Single mode optical fiber is generally adapted to high speed, long-distance applications. While a multimode optical fiber is designed to carry multiple light rays, or modes at the same time, which is mostly used for communication over short distances. Optical fiber cables are also available in various optical connectors, such as LC to SC patch cord, LC to ST fiber cable, SC FC patch cord, etc. The picture above shows a LC to SC patch cord.

Conclusion

Some engineers confirm that fiber optic cables is sure to be the dominant transmission media in telecommunication field, while others hold that copper cables will not be out of the stage. Thus, whether to choose fiber optic cables, twisted cables or coaxial cables, it is advisable for you to have a full understanding of your application before selecting these data cables. All types of Ethernet cables as well as fiber optic cables are provided at FS.COM. Our Quick Order Tool will help you find what you need. If you have any requirement of our products, please send your request to us.

What Will Affect the Longevity of Your Fiber Network?

When deploying a fiber network, people nowadays not only appreciate the high-speed broadband services, but the maintenance of how long it will last. After all, optical fiber is a particular type of hair-thin glass with a typical tensile strength that is less than half that of copper. Even though the fiber looks fragile and brittle, but if correctly processed, tested and used, it has proven to be immensely durable. With this in mind, there are essentially factors that will affect the longevity of your fiber network.

fiber network

Installation Strains

Stress, on the other hand, is a major enemy of fiber longevity, so the protection task is passed to the cable installer, who will ensure that the use of suitable strength elements limits the stress applied to the cable to much less than the 1 per cent proof test level. The installer then needs to ensure that the deployment process does not overstrain the cable. Figure 2 below illustrates a typical crew deployment for a trunk installation. The whole process should be paid more attention to the stress.

Figure 2 below illustrates a typical crew deployment for a trunk installation

Of the three techniques commonly used—pulling, pushing and blowing, only pulling creates undesirable stretching (tensile stress). Unlike metal, glass does not suffer fatigue by being compressed, and so the mild compression caused during pushing causes no harm to the fiber.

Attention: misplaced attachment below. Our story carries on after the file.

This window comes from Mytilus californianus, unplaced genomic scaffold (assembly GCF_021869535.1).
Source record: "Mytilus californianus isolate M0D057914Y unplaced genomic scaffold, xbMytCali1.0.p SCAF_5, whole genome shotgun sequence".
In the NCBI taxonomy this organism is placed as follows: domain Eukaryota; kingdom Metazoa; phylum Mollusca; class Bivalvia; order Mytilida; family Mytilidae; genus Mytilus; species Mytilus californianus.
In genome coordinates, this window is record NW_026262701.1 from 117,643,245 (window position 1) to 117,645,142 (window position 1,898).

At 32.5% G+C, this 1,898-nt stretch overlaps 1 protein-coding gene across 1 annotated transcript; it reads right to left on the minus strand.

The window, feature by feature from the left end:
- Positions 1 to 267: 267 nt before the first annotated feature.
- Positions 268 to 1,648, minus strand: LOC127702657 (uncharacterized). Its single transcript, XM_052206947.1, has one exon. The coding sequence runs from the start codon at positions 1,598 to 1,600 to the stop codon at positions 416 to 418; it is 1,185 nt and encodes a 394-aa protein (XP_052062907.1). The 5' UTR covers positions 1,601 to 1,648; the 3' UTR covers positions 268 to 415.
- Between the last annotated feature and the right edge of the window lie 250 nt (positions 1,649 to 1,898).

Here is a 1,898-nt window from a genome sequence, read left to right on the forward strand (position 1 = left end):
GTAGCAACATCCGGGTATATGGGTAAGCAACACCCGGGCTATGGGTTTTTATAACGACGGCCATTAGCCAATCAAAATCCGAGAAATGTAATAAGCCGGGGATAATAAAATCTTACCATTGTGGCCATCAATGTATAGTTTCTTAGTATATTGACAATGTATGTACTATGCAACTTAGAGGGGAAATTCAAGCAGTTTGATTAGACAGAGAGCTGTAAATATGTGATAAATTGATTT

Surface Flaws

Optical fiber typically consists of a silica-based core and cladding surrounded by one or two layers of polymeric material (see in Figure 3). Pristine silica glass that is free of defects is immensely resistant to degradation. However, all commercially produced optical fibers have surface flaws (small micro-cracks) that reduce the material’s longevity under certain conditions. The distribution of flaws on the surface of the silica-based portion of the fiber largely controls the mechanical strength of the fiber. FS.COM fiber optic cables are well tested to ensure less surface flaws, like LC to ST fiber cable.

standard opticla fiber

To conquer this, reputable fiber suppliers carry out proof testing, which stretches the fiber to a pre-set level (normally 1 per cent) for a specified duration to deliberately break the larger flaws. And the user is then left with a fiber containing fewer, smaller flaws that need to be protected from unnecessary degradation. This means primarily stopping the creation of new flaws by coating the fiber with a protective and durable material for its primary coating.

Environmental Factors

Once deployed, the local environment has a big impact on fiber life. Elevated temperatures can accelerate crack growth, but it is the presence of water that has been historically of most concern. The growth of cracks under stress is facilitated by water leading to “stress corrosion”. You can check what the tendency of a fiber to suffer stress corrosion is by reviewing its “stress corrosion susceptibility parameter”, much more conveniently referred to as “n”. A high n value (around 20) suggests a durable fiber and coating.

Calculating How Long Your Network Will Last

Bearing in mind the three factors above, how can you calculate the lifetime of your fiber network? In general, the chances of a fiber being damaged by manual intervention, such as digging, over the same time frame is about 1 in 1,000. Quality fiber, installed by benign techniques and by careful installers in acceptable conditions should, therefore, be extremely reliable – provided it is not disturbed.

It is also worth pointing out that cable lengths themselves have rarely failed intrinsically, but there have been failures at joints where the cable and joint type are not well matched, allowing the fibers to move – for example, due to temperature changes. This leads to over stress of the fiber and eventual fracture.

Conclusion

To tell the truth, the biggest enemies to the carefully engineered reliability of fiber jumper can be either humans or animals, rather than the fused silica itself. The provided fibers are stored and coiled correctly, it is quite possible that they turn out to be stronger than we at first thought and perhaps the original flaws begin to heal with time and exposure to water under low stress levels. FS.COM offers high quality fiber cable assemblies such as Patch Cords, Pigtails, MCPs, Breakout Cables etc. All of our products are well tested before shipment. If you are interested, you can have a look at it.